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In the Western world, aesthetics is considered the branch of philosophy that is concerned with concepts of value and beauty as they relate to the arts. Philosophers from Plato until the present time have had rigid ideas about what artists should create and what people should like, but in today’s world, aestheticians represent a variety of approaches to the philosophy of art.
Aesthetics, in the broadest sense, may be thought of as a worldview, a view that may be markedly different in other cultures. Objects from other cultures that are categorized as art works from the Western perspective may or may not hold the same meaning in their culture of origin. Precisely because of possible differences in worldviews and aesthetic stances of non-Western cultures, it is important to set aside Western aesthetics as criteria when making judgments about non-Western art. For example, many non-Western cultures recognize no distinction between fine art and craft, may not even have a word for “art,” and may not separate art from everyday life.
To understand the art and aesthetics of Japan, it is necessary to investigate a Japanese worldview, ideas about the nature of art, and influences brought about through contact with other cultures. The aesthetics of Japan developed in a unique fashion, partly because of its geographic location, a string of islands about 100 miles from Korea and 500 miles from China. Its isolation by the sea helped protect Japan from foreign invasion and allowed its rulers to control contact with other nations.
During long periods of self-imposed isolation, art forms and aesthetic ideas developed that were specifically Japanese. Over the centuries, when interactions with foreign cultures occurred, they influenced the traditional arts and aesthetics of Japan. For the purposes of this discussion, the focus will be on what remained essentially Japanese.
Traditional Japanese art and aesthetics were most affected by the Chinese and Buddhism, but influences from the West are also evident. For example, the Japanese made no distinction between fine arts and crafts before the introduction of such ideas by Europeans in the 1870s. The Japanese word that best approximates the meaning of “art” is katachi. Katachi translates to mean “form and design,” implying that art is synonymous with living, functional purpose, and spiritual simplicity.
The primary aesthetic concept at the heart of traditional Japanese culture is the value of harmony in all things. The Japanese worldview is nature-based and concerned with the beauty of studied simplicity and harmony with nature. These ideas are still expressed in every aspect of daily life, despite the many changes brought about by the westernization of Japanese culture. This Japanese aesthetic of the beauty of simplicity and harmony is called wabi-sabi (wah-bee sah-bee).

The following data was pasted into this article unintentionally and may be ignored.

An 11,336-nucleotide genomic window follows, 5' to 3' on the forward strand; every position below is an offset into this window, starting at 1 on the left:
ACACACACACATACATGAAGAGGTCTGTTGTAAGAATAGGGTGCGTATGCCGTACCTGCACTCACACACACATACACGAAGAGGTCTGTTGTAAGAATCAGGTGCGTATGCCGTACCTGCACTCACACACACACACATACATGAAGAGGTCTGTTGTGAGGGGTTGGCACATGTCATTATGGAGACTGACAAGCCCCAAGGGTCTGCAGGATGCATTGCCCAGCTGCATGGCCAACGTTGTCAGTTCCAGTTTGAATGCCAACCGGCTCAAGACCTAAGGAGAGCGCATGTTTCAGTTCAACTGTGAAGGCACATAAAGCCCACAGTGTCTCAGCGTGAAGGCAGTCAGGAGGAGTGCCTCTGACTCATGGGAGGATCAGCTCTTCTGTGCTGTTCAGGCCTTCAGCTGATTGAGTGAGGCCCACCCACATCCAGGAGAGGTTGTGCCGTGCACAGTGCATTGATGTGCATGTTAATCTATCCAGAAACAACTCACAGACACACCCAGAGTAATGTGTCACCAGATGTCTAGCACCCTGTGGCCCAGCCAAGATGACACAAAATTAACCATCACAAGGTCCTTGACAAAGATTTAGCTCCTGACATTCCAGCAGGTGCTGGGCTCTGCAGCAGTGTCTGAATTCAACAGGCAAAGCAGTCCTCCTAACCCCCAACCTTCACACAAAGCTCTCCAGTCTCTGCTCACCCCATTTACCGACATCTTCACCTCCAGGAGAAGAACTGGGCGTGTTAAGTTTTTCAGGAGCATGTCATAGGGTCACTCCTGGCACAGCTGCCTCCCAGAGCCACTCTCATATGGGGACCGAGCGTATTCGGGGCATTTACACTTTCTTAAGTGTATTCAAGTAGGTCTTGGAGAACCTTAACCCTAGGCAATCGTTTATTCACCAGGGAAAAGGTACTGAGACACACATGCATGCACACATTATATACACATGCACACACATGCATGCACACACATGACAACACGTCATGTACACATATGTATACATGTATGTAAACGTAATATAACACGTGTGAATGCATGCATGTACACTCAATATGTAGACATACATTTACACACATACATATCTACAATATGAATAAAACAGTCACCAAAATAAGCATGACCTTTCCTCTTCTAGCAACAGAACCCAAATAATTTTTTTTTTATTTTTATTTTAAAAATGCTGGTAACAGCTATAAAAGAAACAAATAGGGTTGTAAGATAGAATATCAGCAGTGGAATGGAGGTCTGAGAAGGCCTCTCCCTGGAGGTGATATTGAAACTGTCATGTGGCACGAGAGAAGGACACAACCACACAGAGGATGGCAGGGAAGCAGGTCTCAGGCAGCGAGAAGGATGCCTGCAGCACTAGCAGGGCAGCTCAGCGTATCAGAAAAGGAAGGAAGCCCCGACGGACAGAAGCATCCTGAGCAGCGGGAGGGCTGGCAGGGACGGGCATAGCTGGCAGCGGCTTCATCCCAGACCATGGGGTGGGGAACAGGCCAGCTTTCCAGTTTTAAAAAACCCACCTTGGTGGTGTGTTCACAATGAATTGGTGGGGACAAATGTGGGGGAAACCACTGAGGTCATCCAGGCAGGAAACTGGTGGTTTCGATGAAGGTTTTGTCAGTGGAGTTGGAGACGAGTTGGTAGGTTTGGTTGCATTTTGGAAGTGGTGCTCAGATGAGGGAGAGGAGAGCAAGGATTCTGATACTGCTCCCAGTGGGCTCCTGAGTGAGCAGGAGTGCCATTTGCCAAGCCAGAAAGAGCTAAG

Since wabi-sabi represents a comprehensive Japanese worldview or aesthetic system, it is difficult to explain precisely in western terms. According to Leonard Koren, wabi-sabi is the most conspicuous and characteristic feature of what we think of as traditional Japanese beauty and it “occupies roughly the same position in the Japanese pantheon of aesthetic values as do the Greek ideals of beauty and perfection in the West.”
Wabi-sabi is a beauty of things imperfect, impermanent, and incomplete.
It is the beauty of things modest and humble.
It is the beauty of things unconventional.
The concepts of wabi-sabi correlate with the concepts of Zen Buddhism, as the first Japanese involved with wabi-sabi were tea masters, priests, and monks who practiced Zen. Zen Buddhism originated in India, traveled to China in the sixth century, and was first introduced in Japan around the 12th century. Zen emphasizes “direct, intuitive insight into transcendental truth beyond all intellectual conception.” At the core of wabi-sabi is the importance of transcending ways of looking and thinking about things/existence.
All things are impermanent
All things are imperfect
All things are incomplete
Material characteristics of wabi-sabi:
Suggestion of natural process
As wabi-sabi once was the preeminent high culture Japanese aesthetic, a familiarity with its concepts is essential for the understanding of the Japanese tea ceremony.
The Japanese Tea Ceremony:
“Tea began as a medicine and grew into a beverage.” –KatkuzoOkakura
“The Way of Tea cannot be taught in any book…It is a state of mind. Tea is a living tradition.” –Professor KimikoGunji, University of Illinois at Urbana-Champaign
“Holding a bowl of tea whisked to a fine froth… Such a simple thing: yet filled with a spirit that Reaches back more than a thousand years.” –The Urasenke Tradition of Tea
The most comprehensive example of the Japanese aesthetic of wabi-sabi is found within the traditions of the tea ceremony. To understand Japanese aesthetics, it is necessary to understand the unique features of the Japanese tea ceremony, known as chanoyu, chado, or sado. The tea ceremony is the serving of tea, ritualized over time and rooted in Zen Buddhism. It symbolizes aesthetic simpli.............
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